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June 24th, 2011:

Utility in Deadly Gas Explosion Faces Questions

American Energy Coalition - June 24th, 2011

The California utility whose pipeline exploded in 2010 in San Bruno, killing eight people, is under fire for sending unreliable information to officials investigating the incident, according to the Associated Press. 

Pacific Gas & Electric Co. in May notified the National Transportation Safety Board (NTSB) that the transmission line where the explosion occurred had sprung a leak a few miles away in 1998. But a more recent filing by the company included documentation from workers that raised questions about the company's account. 

The conflict about the 1998 leak is just the latest development in a long string of concerns about the company's record keeping in the wake of the September 2010 blast in San Bruno. 

NTSB Chairwoman Deborah Hersman previously has chided the company for coming forward with critical information about prior failures so long after the agency began its probe, saying it could hamper investigators' progress. 

In this week's filing, PG&E revealed that none of the approximately 20 leak surveyors and pipe repairmen involved in the 1998 incident recalled a leak springing from a seam running lengthwise down the pipe, as the document given to NTSB in May states. 

One worker said he remembered the leak stemming from a girth weld, a problem that also appeared in several other spots on the high-pressure line coursing through bedroom communities south of San Francisco, according to the filing. 

Following the explosion, the California Public Utilities Commission ordered the company to hand over decades' worth of safety records for its pipelines, and this week's release includes more than 16,000 documents on welding problems. 

NTSB investigators say last year's blast originated at a poorly installed weld on the lengthwise seam of the transmission line, which PG&E previously believed was seamless.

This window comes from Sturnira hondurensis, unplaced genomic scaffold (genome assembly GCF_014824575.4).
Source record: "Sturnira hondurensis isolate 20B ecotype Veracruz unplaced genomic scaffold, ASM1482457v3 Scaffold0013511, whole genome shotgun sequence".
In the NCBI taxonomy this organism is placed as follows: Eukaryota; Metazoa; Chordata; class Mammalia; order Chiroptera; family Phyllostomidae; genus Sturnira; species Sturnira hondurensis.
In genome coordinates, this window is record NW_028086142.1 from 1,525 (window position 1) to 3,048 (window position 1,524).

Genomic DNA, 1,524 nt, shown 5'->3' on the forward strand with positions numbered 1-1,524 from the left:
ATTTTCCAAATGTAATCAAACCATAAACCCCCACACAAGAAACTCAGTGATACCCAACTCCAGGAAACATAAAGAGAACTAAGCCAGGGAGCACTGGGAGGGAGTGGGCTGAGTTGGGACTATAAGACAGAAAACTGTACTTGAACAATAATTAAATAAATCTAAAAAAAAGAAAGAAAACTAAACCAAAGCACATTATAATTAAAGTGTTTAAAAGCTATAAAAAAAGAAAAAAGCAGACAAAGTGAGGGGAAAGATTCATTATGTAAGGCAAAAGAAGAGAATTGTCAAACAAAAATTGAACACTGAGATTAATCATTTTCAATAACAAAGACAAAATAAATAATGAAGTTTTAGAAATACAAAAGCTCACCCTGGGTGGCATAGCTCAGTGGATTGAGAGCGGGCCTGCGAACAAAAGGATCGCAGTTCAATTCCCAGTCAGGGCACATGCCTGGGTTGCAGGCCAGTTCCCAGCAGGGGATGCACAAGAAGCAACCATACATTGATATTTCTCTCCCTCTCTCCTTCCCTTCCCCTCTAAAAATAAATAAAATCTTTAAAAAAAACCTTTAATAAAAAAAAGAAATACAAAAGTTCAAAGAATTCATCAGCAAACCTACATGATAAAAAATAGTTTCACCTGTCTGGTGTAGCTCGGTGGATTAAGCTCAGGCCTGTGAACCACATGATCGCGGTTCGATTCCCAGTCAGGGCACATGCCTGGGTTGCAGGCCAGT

Consumer advocates said such shoddy accounting puts people at risk, and they wonder whether PG&E might reveal other erroneous records in the future. 

"One day the records say one thing, the next day they say something else, the next day there are no records to be found or they were written in erasable ink," said Mark Toney, executive director The Utility Reform Network, based in San Francisco. "The story keeps changing, and the more we learn, the more it sounds like there were repeated early warning signals on that line that were never followed up on." 

PG&E spokesman Brian Swanson initially said the small methane leak detected in 1998 was the result of a defect in a double-seamed weld running lengthwise down the transmission pipeline. 

Swanson would not say earlier this week whether the company told federal investigators about employees' conflicting accounts, but he subsequently clarified that the company notified NTSB about the new information at an undetermined "later" date. The NTSB declined to comment on the discrepancy, and CPUC spokeswoman Terrie Prosper said the commission had not heard about any of the prior leaks before the San Bruno blast. 

"We have conflicting information," Swanson said. "We're learning valuable lessons from this investigation, and when all the facts are known about the cause of this terrible tragedy, we'll be able to put in place the types of practices and procedures to help prevent this from happening again." 

The U.S. Department of Justice, as well as numerous state and local law enforcement and regulatory agencies, are pursuing their own investigations into what led up to the pipeline rupture. 

Pipeline safety experts said it was concerning that PG&E lacked key details about weld flaws on the ruptured line, because girth weld and long seam weld leaks necessitate different kinds of safety tests. 

To read the Associated Press article, click here.

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